- Avoid too many details and specifics on the how, and focus instead on the why. Knowing why something needs to be done helps those doing the work understand their work, and thus make better decisions along the way. Understanding can also lead to previously unanticipated scenarios to be uncovered, leading to a better project either now or later.
Alright, this one's a loaded one. Bottom line is that you CANNOT release something that hasn't been tested; the tricky part is figuring out how much and what type of testing is needed. There is going to be 1001 different opinions on this topic, but the key is to focus on a) the key deliverables, and b) the quickest route to success. Testing is a bit part of any success, otherwise how would you know that something works? Having said that though, testing can be time-consuming and can lead to greater problems than solutions. So how do we test to ensure a viable product, without sucking all our precious time up? The bottom line is that there's sadly no one-size-fits-all solutions, and you're going to have to determine what you needs are. Having said that though, here are some guidelines for testing during ReRpD.
- Only unit test the most critical of pieces: unit tests can be simple, but often are time-consuming and difficult to get right. They have their place but typically only truly realize their value later, as a product matures. Changes are made, and you must ensure that a feature still works as expected. Build too many unit tests and you waste large amounts of development time. To get the most of your testing, you must weigh the value of the test vs the time spent building the test and running it. I highly recommend you do unit test, but focus the tests only on the most sophisticated and critical pieces of your project.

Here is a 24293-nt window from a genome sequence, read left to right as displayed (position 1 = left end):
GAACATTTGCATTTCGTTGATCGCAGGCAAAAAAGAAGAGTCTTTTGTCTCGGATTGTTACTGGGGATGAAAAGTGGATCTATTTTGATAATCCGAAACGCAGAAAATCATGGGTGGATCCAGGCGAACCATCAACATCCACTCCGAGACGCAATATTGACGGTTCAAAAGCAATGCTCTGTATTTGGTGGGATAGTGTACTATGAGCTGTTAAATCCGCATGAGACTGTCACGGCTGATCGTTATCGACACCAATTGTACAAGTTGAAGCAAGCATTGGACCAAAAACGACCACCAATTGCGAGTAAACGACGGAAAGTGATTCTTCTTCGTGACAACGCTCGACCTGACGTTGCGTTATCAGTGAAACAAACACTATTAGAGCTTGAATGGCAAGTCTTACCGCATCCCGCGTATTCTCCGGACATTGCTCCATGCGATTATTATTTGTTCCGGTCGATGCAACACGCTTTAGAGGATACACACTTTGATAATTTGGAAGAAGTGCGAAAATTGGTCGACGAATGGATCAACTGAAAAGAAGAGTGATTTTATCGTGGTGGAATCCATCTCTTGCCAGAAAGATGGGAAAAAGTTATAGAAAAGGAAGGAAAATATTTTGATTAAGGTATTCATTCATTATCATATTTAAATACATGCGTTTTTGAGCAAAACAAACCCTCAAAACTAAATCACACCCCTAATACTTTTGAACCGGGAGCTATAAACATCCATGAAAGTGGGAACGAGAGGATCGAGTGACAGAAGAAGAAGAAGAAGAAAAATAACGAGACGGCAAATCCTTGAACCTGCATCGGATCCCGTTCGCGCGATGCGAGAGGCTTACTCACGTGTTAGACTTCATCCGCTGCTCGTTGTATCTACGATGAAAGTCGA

- Integration testing is your friend: unit tests verify that a single component works, while integration testing ensures that everything is working from a user/third-party perspective. Typically this kind of testing is easier to perform, as it relates simply to using the product or application.
Really the key to successfully implementing/using ReRpD for a project, is to stay focused on what you actually need to succeed; avoid distractions and non-essentials tasks and meetings. Break things down into manageable tasks, and don't be afraid to spend some time investigating something prior to doing the work. Keep this in mind and you have a good chance of producing your new project quickly and effectively, and hopefully even with time to spare.